Medicare Rule Changes and Drug Testing Advances

Up until January 1st, 2011, providers would bill Medicare once for each drug assay performed, even from the same urine sample.   For example, a single sample would be used for 11 assays, and 11 claims lines would be submitted for the patient, each for a different drug that was being tested for.

But technology became more advanced, and  testing improved to be more efficient.   Machines could now check for a number of drugs at the same time.   As a result, Medicare changed the rules so that testing for multiple drugs would be considered to be a single test.

This new rule would potentially reduce revenue by -90% for health care providers.

Outsourced Coding

Many providers use  outsourced coding specialists to perform the paperwork of claim entry.   In one case, the coders continued to submit 11 claims for each patient.

What was the result?  More than 19,000 bad claims.

A ZPIC audit found these mistakes.    It calculated the amount of improper payments and demanded reimbursement by the doctor, whereupon the doctor promptly paid all the money back.   The ZPIC sent back a letter stating that “the matter is closed”.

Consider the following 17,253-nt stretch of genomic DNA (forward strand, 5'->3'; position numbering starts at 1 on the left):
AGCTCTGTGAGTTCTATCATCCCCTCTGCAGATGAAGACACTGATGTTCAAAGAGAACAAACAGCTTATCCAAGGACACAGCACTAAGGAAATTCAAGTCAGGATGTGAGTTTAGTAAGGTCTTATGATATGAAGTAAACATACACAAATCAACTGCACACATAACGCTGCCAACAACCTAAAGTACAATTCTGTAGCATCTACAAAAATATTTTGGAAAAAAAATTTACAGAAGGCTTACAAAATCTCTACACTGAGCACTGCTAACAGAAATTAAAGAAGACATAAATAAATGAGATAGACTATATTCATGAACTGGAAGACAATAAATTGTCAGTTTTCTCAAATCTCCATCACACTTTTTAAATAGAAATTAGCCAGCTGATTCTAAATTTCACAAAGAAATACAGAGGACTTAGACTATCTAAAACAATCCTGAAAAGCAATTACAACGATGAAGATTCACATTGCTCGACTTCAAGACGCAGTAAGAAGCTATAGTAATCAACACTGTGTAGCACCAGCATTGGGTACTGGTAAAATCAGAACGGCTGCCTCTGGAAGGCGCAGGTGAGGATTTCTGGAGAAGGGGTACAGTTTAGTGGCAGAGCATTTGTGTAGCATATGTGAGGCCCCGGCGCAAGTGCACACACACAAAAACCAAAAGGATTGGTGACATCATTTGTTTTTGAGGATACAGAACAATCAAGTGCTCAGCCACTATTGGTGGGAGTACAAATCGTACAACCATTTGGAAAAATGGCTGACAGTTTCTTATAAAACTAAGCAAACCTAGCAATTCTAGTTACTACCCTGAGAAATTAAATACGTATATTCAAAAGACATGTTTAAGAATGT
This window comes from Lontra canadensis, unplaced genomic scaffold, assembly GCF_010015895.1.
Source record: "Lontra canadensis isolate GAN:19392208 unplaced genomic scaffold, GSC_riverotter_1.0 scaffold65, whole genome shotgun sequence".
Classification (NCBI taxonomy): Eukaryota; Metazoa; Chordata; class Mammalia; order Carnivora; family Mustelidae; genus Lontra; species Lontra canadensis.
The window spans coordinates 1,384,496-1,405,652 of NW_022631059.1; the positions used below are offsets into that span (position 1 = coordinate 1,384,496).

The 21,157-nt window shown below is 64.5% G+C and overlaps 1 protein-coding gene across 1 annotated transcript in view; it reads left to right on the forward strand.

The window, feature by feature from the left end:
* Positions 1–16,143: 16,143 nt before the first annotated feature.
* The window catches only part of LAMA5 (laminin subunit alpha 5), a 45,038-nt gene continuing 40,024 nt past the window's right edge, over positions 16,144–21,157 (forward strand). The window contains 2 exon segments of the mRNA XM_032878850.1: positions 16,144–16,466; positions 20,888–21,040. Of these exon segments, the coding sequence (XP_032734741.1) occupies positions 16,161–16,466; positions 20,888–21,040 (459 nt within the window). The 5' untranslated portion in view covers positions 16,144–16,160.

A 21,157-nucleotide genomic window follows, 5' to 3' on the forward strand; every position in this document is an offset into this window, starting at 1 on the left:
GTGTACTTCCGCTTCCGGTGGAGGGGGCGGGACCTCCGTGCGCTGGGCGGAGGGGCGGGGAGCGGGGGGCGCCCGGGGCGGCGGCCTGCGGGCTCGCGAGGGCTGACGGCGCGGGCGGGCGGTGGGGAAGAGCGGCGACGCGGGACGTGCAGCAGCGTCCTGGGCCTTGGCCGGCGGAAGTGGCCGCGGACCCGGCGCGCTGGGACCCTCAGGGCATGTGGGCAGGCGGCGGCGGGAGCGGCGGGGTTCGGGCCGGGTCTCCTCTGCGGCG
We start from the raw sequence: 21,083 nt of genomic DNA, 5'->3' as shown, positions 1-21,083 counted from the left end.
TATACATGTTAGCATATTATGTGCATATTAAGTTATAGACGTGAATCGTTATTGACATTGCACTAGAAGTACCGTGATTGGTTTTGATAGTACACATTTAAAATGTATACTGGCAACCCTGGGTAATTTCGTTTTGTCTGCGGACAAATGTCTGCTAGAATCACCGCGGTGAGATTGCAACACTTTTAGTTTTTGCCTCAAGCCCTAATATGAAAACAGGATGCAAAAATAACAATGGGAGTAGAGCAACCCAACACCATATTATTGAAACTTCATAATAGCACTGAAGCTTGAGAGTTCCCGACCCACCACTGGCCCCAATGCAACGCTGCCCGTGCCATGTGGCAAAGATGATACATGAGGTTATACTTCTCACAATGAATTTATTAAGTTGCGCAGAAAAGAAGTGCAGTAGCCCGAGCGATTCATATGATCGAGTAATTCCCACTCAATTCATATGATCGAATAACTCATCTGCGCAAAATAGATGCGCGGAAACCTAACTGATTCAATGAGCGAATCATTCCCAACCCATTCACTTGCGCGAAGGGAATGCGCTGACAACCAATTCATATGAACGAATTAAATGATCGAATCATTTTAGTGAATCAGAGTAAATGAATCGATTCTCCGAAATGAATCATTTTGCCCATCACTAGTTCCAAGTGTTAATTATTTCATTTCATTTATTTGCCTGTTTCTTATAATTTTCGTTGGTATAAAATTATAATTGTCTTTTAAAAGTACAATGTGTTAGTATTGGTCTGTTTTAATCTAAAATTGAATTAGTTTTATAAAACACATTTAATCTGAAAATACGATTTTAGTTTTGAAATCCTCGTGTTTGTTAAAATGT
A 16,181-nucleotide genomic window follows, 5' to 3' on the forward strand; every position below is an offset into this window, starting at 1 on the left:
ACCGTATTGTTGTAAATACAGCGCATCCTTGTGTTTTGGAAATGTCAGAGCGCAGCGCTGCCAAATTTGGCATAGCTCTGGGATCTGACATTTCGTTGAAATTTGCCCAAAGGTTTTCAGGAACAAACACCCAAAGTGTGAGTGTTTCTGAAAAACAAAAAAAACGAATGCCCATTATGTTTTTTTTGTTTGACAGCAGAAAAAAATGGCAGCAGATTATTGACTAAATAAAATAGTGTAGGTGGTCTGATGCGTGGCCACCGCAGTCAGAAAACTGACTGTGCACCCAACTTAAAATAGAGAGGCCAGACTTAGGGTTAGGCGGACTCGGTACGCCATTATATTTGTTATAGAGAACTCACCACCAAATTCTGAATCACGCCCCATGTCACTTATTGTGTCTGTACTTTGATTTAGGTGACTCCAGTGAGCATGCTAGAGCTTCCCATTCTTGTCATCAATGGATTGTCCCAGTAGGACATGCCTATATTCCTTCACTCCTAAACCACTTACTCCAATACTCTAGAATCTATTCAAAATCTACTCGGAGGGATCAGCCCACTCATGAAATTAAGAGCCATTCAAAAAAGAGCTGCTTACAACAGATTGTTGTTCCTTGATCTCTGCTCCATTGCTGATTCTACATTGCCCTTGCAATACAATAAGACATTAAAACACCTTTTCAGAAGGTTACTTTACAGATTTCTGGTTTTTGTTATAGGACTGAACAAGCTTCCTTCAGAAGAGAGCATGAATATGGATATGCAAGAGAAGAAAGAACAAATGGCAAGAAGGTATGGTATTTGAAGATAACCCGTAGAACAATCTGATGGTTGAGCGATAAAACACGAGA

Civil Penalties

But the matter may not be closed when you are audited by a ZPIC and then you pay back the money.

The government may choose to impose civil money penalties defined in Sec. 1003.100 of 42 CFR.

How much?

It could be as much as $10,000 for each wrongful act.  Each improper claim would be considered separately.  Another option for the government to pursue is to collect 2-3 times the amount of the over payment.  So if you have paid back $250,000, then the additional penalty would be $500,000–$750,000.

The law is written so that even if you had no intent to defraud the government, that is not considered.

  • Under 42 USC 1320a–7a (i)7B “no proof of specific intent to defraud is required”.  What can trigger Civil Money Penalties?  The health care provider must “act[] in reckless disregard of the truth or falsity of the information” or could act “in deliberate ignorance”.